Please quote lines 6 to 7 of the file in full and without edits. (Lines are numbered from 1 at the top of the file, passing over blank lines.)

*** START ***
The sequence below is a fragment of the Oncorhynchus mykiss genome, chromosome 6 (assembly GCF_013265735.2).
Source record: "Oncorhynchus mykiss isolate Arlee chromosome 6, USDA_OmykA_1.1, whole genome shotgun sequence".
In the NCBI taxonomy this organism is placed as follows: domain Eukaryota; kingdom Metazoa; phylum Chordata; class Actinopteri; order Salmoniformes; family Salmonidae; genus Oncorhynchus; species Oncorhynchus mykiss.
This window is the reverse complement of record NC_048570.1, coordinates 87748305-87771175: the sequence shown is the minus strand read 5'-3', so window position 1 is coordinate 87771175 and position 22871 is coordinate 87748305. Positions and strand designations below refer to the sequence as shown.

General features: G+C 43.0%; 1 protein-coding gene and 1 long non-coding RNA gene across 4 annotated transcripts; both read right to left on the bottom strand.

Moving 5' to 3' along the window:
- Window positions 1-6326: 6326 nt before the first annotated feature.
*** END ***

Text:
Moving 5' to 3' along the window:
- Window positions 1-6326: 6326 nt before the first annotated feature.